So I picked it up yesterday in the store I'm working in and had the chance to quickly get a first impression of it today.
Keep in mind, that this is a superzoom which will inevitablely have to make compromises. I don't want to start a discussion on the subject if such a lens is "good" or "bad" - it has its clear purpose of serving as an allround lens for travelling when you just don't have the time to switch between several lenses all the time. It's also very light for those occasions where you dont want to pack yourself with multiple heavy lenses. If you need the best possible quality for a very special scene, you still will have to take a prime (or maybe a small-zoom-range) lens.
Basicly, when you pick up the lens, you feel that you've got a solid piece of glass in your hands. The AF, VC and Zoomlock switches are all reasonably placed so they can be reached well. The zoom has got some resistance to it to reduce lens creep (more on that in a moment). Between 70 and 120mm the resistance reaches its summit. However after a day of using it already starts to run a little smoother.
The front element is not rotating, which certainly is great news if you want to use a filter. Due to the wide angle, the included lens hood is naturally quite small, yet well shaped (bigger on the top and the bottom) to maximize its potential. The manual focus ring is a bit loose, but reasonably sized.
After so much praising you probably already suspect that there are some downsides as well, so here we go... The inner tube wobbles a little bit but it's not critical. Probably the biggest issue is lens creep - If you point the camera towards the ground and shake it, the lens will zoom in due to the weight of the inner tube(s). While I don't know exactly how big of an issue this is with other superzooms, I think it's still within reason on this one. As mentioned before, the zoom ring is pretty loose when switching to MF, so manual focusing is not that great.
Overall, Tamron has done a pretty good job with this lens, apart from the usual superzoom issues, such as lens creep.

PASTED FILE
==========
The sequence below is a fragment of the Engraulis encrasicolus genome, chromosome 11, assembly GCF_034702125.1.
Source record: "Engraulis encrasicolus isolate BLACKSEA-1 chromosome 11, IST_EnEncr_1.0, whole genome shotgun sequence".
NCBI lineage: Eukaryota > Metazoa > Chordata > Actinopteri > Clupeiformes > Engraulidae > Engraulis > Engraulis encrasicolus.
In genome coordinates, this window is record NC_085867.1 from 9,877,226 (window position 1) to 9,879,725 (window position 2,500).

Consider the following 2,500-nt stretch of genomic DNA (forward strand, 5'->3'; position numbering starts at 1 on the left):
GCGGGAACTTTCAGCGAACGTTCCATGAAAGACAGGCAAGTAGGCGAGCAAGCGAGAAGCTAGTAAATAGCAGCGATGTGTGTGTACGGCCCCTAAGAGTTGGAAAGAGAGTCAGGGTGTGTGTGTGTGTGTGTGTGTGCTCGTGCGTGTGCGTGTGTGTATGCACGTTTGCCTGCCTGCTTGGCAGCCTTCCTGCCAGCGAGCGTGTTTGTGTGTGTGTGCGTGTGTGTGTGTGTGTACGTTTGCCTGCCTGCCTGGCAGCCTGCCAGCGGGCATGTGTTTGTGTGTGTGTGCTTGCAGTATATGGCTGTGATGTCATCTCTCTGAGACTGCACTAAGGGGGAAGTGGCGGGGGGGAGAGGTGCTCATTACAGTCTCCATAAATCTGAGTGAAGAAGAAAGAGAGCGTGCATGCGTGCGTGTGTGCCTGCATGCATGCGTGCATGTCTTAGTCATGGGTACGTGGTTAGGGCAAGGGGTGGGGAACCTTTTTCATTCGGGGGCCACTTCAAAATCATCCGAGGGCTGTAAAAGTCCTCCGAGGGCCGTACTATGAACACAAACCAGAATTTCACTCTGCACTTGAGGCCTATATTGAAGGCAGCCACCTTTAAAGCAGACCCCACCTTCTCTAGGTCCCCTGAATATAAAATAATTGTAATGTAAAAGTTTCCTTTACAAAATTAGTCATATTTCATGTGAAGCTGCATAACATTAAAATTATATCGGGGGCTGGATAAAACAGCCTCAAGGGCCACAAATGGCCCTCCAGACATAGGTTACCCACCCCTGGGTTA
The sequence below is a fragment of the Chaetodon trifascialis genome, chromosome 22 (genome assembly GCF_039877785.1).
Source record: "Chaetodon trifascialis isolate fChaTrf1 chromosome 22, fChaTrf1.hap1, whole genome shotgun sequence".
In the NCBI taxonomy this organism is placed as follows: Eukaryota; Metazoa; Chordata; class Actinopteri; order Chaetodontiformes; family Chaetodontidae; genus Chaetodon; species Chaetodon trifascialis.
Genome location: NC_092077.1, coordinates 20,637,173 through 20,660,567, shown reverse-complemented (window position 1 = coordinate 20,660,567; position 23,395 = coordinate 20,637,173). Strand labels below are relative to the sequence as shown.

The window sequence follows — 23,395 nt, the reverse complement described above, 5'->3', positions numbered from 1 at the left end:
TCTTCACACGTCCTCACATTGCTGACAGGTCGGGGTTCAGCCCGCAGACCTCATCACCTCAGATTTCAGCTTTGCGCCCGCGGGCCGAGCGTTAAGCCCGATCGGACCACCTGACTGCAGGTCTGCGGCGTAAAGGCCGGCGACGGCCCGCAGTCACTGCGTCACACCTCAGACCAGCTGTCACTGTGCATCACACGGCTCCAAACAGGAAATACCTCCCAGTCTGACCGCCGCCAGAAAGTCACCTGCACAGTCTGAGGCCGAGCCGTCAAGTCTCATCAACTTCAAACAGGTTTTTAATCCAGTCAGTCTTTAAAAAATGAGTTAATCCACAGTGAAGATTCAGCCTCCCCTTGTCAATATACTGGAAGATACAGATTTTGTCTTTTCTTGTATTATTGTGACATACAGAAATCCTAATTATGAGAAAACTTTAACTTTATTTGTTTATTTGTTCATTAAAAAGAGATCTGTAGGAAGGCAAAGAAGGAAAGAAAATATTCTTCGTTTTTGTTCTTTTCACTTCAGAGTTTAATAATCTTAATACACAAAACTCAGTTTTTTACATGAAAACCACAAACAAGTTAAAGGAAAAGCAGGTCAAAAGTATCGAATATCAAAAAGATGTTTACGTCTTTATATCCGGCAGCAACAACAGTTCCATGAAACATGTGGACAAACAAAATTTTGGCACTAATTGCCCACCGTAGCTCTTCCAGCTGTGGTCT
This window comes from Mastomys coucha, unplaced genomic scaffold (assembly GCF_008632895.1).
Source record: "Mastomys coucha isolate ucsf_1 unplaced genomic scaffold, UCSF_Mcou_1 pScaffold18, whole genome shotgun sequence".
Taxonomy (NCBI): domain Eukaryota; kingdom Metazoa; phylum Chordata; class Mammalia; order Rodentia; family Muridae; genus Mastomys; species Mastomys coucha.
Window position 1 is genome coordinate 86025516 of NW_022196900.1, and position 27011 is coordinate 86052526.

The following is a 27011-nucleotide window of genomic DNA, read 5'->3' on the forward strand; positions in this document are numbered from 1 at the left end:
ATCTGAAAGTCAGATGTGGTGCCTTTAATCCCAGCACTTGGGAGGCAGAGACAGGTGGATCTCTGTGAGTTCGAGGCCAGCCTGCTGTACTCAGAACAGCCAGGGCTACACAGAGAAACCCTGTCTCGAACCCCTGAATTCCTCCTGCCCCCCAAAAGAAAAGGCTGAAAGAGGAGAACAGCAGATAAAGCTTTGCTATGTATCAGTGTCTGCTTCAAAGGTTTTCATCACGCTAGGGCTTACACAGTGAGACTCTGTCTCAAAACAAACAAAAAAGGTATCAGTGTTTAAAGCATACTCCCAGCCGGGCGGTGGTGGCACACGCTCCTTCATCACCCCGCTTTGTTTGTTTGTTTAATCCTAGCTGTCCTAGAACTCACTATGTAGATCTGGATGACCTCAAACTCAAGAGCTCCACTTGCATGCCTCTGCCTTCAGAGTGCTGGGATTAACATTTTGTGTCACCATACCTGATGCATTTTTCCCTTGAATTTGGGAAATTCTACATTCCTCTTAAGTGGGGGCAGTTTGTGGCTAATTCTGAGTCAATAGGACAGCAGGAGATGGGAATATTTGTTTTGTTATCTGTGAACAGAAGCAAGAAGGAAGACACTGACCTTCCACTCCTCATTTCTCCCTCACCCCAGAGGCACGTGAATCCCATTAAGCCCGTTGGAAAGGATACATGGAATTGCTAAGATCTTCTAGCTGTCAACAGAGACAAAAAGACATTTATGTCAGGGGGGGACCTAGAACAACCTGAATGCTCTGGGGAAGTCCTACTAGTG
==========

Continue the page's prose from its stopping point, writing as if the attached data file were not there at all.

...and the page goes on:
I've read in various other comments about this lens (especially from those with Nikon mount) that the autofocus was very slow so I was quite worried when I did my first testshots. I discovered that in daylight, the autofocus is actually nothing to worry about - surely, it aint as fast as a USM Autofocus from Canon and if you want to professionally shoot sports, you should look for another lens - BUT for normal use it certainly is quick enough. In low light though, the story is a slightly diffrent one: The focus gets quite slow, taking about 1-2 secs if the subject is close and ocasionally it starts to hunt. At times it's actually unable to focus at all until you try a second or even third time.
Conclusion: The AF is just fine in good lighting conditions, whereas in low light it can get quite slow.
Not much to write about here... it works very fine - I was able to shoot at 1/60s at 270mm without problems and down to 1/8s at wider angles. I guess someone with more steady hands will even be able to take 1/4s shots without a tripod. You can tell when the stabilizer starts to work by its relatevely loud noise, it starts working when you half-press the shutter release button, and stops about 2 seconds after you stop pressing it again.
So the Vibration Compensation is probably the biggest improvement over the previous 18-250.
For optical Quality, check my thread in the lens galery
. To write a quick conclusion here (personal impression after 1 day of use): This lens is tack sharp in the center, still very sharp towards the edges, but starts to smooth out a little in the corners. CA's are nothing to worry about as far as I can tell at the moment, and vignetting is well controled.
The Tamron 18-270mm certainly is a compromise - but a good one! Optical quality is surprisingly good (at least as far as I can tell until now), and I'm especially pleased by the low amount of CA's. Build quality is ok, but not great - certainly good enough for a holiday. Vibration Compensation works great, which makes up a bit for the rather small max aperture. There are 3 bad points, 2 of which can be overlooked for an allround lens in my opinion: Probably the biggest issue is the slow and sometimes hunting AF in low light. typical for such a lens, it tends to creep when pointing up or down and lastly the aperture at 200< is quite small (f/6.3).
So overall I think I can highly recommend the Tamron 18-270 to anyone who's looking for a travel lens.
Canon EOS 5D Mark II | Canon EF 35mm f/1.4L
USM | Canon EF 85mm f/1.8 USM | Canon EF 135mm f/2L
...and a lot of lighting stuff. -> complete list of equipmentWebsiteBlog